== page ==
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How to Cook Game Meat to Perfection

Cooking game meat requires different cooking times and methods compared to beef, pork or lamb. So let’s look at the various ways to prepare and expertly cook a plump kudu or springbok steak.

How to Cook Game Meat?

The first thing to bear in mind is that game meat is considerably leaner than beef or lamb. If you’re monitoring your fat intake, then you’d most likely cook your steak in it’s own fat and juices, or you’d drizzle a drop or two of olive oil into the pan. Game meat doesn’t have quite as much fatty tissue, and the reason for this is because game animals aren’t confined to pens or cages while being fattened with grain and maize, like cattle, sheep and pigs. Game animals roam freely, exercising and eating a natural plant-based diet. The result is healthy, lean meat.

Don't Overcook it

Since game meat is almost fat-free, an important tip to keep in mind is not to overcook it. A beef steak can cook a while longer until it’s well done without drying out, but game meat is different. If you had to cook a venison steak until it’s well cooked you would end up with a tasteless, shrivelled piece of meat. To prevent this, make sure that you cook the game meat medium-rare. The meat should still be slightly pink and juicy.

Use a Blowtorch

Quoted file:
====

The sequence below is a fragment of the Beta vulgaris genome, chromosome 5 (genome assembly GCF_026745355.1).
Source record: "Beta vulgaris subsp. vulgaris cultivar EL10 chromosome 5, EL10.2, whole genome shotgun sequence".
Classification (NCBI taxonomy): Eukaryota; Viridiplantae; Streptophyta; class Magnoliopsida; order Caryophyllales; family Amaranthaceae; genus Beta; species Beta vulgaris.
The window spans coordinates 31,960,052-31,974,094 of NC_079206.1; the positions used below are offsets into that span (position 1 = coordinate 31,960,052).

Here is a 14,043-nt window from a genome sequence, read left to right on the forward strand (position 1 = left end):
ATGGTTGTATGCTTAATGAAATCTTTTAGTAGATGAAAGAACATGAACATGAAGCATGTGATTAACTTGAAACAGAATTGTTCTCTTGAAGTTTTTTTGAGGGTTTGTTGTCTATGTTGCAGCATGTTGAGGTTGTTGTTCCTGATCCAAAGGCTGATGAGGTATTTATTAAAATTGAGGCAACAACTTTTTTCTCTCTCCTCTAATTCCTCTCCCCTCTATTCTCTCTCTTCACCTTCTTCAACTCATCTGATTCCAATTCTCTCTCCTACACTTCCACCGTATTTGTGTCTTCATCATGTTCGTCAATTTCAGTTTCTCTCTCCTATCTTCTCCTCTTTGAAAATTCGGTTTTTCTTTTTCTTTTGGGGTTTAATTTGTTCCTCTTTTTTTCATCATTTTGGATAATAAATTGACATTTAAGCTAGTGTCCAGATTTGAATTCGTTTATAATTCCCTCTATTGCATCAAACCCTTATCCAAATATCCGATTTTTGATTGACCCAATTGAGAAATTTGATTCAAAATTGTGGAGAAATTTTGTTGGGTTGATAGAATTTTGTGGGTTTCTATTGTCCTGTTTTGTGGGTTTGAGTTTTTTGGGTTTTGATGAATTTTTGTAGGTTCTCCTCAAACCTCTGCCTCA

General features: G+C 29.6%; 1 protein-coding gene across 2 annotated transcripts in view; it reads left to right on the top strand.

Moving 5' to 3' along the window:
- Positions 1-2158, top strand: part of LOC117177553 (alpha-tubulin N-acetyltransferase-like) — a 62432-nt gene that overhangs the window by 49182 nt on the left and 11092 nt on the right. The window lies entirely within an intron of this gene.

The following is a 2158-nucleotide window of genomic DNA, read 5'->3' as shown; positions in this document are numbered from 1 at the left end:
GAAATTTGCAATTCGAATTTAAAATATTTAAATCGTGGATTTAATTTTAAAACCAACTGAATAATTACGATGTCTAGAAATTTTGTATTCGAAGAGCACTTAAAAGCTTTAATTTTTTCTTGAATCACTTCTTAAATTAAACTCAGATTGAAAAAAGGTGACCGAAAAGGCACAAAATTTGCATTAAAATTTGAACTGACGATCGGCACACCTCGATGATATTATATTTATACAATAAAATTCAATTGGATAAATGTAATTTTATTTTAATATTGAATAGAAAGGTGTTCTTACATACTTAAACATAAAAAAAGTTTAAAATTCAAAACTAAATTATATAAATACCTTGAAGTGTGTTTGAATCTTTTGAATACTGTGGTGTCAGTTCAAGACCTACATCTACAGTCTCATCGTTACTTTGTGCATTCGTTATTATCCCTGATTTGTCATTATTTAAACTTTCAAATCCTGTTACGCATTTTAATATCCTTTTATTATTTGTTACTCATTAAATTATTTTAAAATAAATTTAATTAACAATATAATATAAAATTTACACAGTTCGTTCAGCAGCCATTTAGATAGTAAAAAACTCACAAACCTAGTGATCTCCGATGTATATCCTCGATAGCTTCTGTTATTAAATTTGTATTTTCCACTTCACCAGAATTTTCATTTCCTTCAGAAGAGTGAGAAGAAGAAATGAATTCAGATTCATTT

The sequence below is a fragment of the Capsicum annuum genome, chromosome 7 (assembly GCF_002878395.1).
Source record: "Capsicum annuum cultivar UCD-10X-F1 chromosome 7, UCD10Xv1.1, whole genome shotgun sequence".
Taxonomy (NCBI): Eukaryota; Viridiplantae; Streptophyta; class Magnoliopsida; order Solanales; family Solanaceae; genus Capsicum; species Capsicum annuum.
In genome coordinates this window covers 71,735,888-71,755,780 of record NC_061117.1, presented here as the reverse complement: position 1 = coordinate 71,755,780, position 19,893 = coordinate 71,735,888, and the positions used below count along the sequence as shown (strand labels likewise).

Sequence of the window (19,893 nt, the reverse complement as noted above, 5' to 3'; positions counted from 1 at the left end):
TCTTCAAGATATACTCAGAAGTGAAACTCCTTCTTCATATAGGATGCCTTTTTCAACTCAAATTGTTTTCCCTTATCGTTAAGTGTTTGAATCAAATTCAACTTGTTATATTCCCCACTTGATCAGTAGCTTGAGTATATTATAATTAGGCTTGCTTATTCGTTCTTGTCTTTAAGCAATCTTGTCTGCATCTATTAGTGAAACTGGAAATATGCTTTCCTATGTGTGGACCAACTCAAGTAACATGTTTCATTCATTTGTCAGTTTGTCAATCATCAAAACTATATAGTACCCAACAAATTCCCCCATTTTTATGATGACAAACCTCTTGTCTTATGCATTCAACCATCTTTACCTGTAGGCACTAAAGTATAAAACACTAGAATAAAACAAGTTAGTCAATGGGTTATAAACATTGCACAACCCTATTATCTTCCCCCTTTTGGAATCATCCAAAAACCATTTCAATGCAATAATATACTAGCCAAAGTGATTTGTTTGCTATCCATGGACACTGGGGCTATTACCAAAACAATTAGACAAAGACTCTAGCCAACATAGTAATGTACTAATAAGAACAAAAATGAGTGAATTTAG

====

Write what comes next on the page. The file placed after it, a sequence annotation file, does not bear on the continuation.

You don’t have to specially buy yourself a blowtorch just to cook game meat, but they are very useful. High heat from a frying pan or grill damages the protein bonds in the meat, but a blowtorch will allow you to brown the meat gently without destroying its texture and taste. What you could do is cook the steak for a minute or two, then use the torch to char it slightly.

Brine or Marinade The Meat

Bringing may be considered time-consuming and a little old-fashioned, but it really does wonders for game meat and would be worth the effort and time. Brining involves soaking meat in a salt solution to improve its moisture content and flavour. Submerging game meat in brine does not destroy the protein bonds, instead through osmosis; water is transported to the cells where it’s trapped. The result is a plump, juicy steak that won’t dry out during cooking. To create the brine, simply add two tablespoons of salt to four cups of water.